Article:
In other words, American and European Catholics (and the Post editorial board) who want the Roman Catholic Church to become the U.S. Episcopal Church must hope that cardinals appointed by two great champions of Catholic orthodoxy will elect a pseudo-Catholic as Pope. Hope they aren’t holding their collective breath. They clearly aren’t getting quite enough oxygen to the brain as it is.

National Cathedral’s Gay Marriage Stance Sparks Calls For Defunding

By Carly Schwartz
February 11, 2013

WASHINGTON, DC — A prominent conservative interest group has launched a petition to suspend all federal funding from the National washington cathedralCathedral in light of the landmark church’s recent decision to perform same-sex weddings.

“We believe the definition of ‘marriage’ to be the union of one man to one woman,” the petition, sponsored by right-wing activist Ralph Reed’s Faith & Freedom Coalition, reads. “Pro-family and Pro-freedom Americans cannot sit idly by.”

Representatives for the National Cathedral remain undeterred by the petition’s threat. “We have absolutely no intentions of changing course [on gay marriage],” Richard Weinberg, the Cathedral’s director of communications, told The Huffington Post. “For us, it’s a theological issue and an issue of how we’re living out the gospel as faithful Christians.”

The 106-year-old Episcopal church announced last month that it would begin hosting same-sex nuptials, following the appointment of prominent gay marriage advocate the Very Rev. Gary Hall as its dean.

“As a kind of tall-steeple, public church in the nation’s capital, by saying we’re going to bless same-sex marriages, conduct same-sex marriages, we are really trying to take the next step for marriage equality in the nation and in the culture,” Hall said at the time.

Reed points to the federal Defense of Marriage Act, which defines marriage as a union between a man and a woman, as justification for his actions against the Cathedral. “Taxpayers are being asked to subsidize gay marriage ceremonies for a church that can readily access millions of their own funds,” the petition states. “If the National Cathedral wants to continue to receive taxpayer funding from Congress, they should respect Congressional action like the Defense of Marriage Act.”

Reed’s organization claims that in recent years, the Cathedral has received “hundreds of thousands of dollars” in federal grants. Indeed, the National Park Service gave the iconic structure $700,000 in May 2011 as part of its “Save America’s Treasures” program. Most of its funding, however, comes from private sources.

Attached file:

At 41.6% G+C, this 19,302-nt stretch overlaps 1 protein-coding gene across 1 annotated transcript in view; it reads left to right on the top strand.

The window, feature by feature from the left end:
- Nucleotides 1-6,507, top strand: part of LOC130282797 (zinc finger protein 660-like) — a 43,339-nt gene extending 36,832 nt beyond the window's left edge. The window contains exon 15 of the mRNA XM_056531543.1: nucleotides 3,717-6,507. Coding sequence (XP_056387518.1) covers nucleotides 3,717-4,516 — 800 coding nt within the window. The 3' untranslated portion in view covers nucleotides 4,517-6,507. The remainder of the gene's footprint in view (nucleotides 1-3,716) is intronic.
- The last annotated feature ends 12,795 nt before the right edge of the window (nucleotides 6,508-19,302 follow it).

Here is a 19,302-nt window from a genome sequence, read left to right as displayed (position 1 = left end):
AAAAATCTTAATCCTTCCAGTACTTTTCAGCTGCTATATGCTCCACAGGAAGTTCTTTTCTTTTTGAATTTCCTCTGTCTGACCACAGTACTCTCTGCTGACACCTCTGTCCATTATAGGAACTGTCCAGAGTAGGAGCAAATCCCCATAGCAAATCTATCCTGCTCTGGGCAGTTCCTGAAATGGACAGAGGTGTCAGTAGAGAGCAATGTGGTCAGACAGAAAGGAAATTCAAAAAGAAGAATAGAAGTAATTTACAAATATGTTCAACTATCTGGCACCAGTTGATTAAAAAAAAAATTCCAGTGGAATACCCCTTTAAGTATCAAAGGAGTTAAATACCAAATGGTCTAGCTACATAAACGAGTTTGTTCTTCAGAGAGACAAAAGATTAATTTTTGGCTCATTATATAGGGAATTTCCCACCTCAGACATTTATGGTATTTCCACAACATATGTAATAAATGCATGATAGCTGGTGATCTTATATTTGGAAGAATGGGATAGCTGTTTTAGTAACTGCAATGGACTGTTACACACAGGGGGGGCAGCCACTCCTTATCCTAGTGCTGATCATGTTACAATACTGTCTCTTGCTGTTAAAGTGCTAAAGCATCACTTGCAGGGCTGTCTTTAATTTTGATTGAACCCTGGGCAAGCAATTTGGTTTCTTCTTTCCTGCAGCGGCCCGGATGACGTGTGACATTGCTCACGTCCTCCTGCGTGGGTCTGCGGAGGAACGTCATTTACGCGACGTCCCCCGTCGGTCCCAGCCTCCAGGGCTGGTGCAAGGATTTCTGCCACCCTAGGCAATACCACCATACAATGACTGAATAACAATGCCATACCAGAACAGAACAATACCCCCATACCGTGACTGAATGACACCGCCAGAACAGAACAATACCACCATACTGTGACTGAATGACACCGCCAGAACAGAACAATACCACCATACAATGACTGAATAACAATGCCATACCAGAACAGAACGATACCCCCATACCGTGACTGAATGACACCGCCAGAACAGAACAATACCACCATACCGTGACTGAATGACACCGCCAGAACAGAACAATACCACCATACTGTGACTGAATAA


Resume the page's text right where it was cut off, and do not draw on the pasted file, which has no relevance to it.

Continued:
Weinberg told HuffPost that any federal funding the Cathedral receives is allocated toward upkeep and maintenance of the actual building, which receives more than half a million visitors each year. “We believe that the Cathedral is a national landmark and treasure that’s worthy of preserving,” he said. “Raising federal funds for other projects would not be consistent with the constitution as we understand it.”

Gay rights advocates claim that Reed’s petition directly contradicts his organization’s belief that the federal government should support religious institutions.

“[T]he same FFC which believes Obama is waging a ‘war on religion’ and trampling on ‘religious liberty’ wants the government to cut off its grants to a church due to its opposition to marriagae equality,” People for the American Way spokesman Brian Tashman said in a statement.

Gay marriage has been legal in Washington, D.C., since late 2009. The Episcopal Church became the largest Christian denomination to sanction the practice when it announced last July that its priests could officiate blessings to same-sex couples.

“We certainly stand behind our mission as a spiritual home for the nation,” Weinberg said. “We are rooted in our role first and foremost as an Episcopal curch, and the issue of marriage equality within The Episcopal Church is generally settled.”